Thompson claims that the State improperly informed the jury that the trial court did not believe the instruction regarding the lesser-included offense of murder. During its closing, the State argued as follows:
State: A lot of you, I'm not sure all of you, but a lot of you, we talked about how lesser included offenses work. Lesser included offenses, when they're placed in the charge, are not placed there because the Judge is endorsing the lesser included charge.
Defense: Judge, I'm going to object to any attempt to nullify the Court's charge to the jury. It's improper argument.
Court: Overruled. Continue.
State: It's not because the Court is endorsing it. The Court is obligated not to comment on the evidence period. If something is raised by any evidence, no matter whether it be credible or not, the Judge has an obligation to put it into the charge, okay?
Thompson claims that the State's argument improperly informed the jury that the trial court did not “believe” the instruction regarding the lesser-included offense of murder. See Dunbar v. State, 551 S.W.2d 382, 384 (Tex.Crim.App.1977) (holding that the prosecutor's statements that the inclusion of self-defense in the charge “doesn't mean that the Court believes that is what happened” was improper because the statements were “direct references to the trial court's beliefs about the case”). Here, the State did not directly refer to the trial court's beliefs about this case. “A prosecutor may without referring to any belief of the trial court properly advise the jury that any relevant testimony about which raises a material fact issue will cause the court to submit a charge explaining the law on that issue.” Id. “Such advice, as well as any reasonable and proper explanation of the law of the case as contained in the court's charge would fall within the enumerated rules of jury argument.” Id. In considering the context of the statements made by the prosecution, we hold that the statements were not improper. See id. Moreover, even if the statements constituted improper argument, they would not mandate a reversal of Thompson's conviction. See Wesbrook, 29 S.W.3d at 115 (explaining that when the defense timely objects to improper argument, a reversal of the conviction does not result “unless, in light of the record as a whole, the argument is extreme or manifestly improper, violative of a mandatory statute, or injects new facts harmful to the accused into the trial proceeding”).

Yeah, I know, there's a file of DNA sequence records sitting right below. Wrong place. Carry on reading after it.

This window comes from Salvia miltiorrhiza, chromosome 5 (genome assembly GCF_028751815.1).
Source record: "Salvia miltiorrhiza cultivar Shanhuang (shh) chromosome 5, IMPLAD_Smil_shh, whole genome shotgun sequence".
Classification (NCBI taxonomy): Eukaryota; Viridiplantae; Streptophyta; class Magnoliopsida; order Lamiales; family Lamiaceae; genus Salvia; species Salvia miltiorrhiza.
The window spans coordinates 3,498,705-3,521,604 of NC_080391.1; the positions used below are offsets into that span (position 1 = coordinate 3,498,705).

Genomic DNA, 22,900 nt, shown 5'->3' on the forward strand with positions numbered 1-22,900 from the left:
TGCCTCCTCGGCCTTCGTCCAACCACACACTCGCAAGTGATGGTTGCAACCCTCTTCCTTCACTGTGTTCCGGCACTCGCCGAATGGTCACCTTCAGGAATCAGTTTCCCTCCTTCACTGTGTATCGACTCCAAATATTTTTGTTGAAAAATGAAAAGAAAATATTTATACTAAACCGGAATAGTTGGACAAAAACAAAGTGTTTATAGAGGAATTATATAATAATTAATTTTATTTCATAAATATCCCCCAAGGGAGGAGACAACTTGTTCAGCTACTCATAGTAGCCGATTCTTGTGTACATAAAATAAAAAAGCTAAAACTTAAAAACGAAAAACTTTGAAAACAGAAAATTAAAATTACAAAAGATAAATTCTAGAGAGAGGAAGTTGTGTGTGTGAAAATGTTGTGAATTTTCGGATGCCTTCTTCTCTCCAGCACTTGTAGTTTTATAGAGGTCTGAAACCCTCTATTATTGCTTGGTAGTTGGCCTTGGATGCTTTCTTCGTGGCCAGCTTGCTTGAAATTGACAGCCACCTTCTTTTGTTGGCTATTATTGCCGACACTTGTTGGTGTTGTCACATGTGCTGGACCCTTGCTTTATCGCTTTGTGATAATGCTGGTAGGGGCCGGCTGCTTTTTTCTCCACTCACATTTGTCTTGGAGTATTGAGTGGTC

In his final issue, Thompson argues that the judgment should be modified to redact attorney's fees from the assessed court costs because the appellate record fails to establish his ability to pay attorney's fees. At oral argument, the State conceded that attorney's fees should not be assessed against Thompson. In considering the record, we agree with Thompson that the record is insufficient to support the imposition of attorney's fees against him. We therefore modify the judgment to delete any assessment of attorney's fees.
For the reasons explained above, the evidence is sufficient to support Thompson's conviction of capital murder, and the trial court did not err in failing to instruct the jury on the lesser-included offenses of manslaughter and criminally negligent homicide. Further, the trial court did not err in overruling Thompson's objection to the State's closing argument. However, because the trial court's judgment improperly assessed attorney's fees against Thompson, we modify the judgment to delete any assessment of attorney's fees. As modified, we affirm the judgment of the trial court.
Opinion by KAREN ANGELINI, Justice.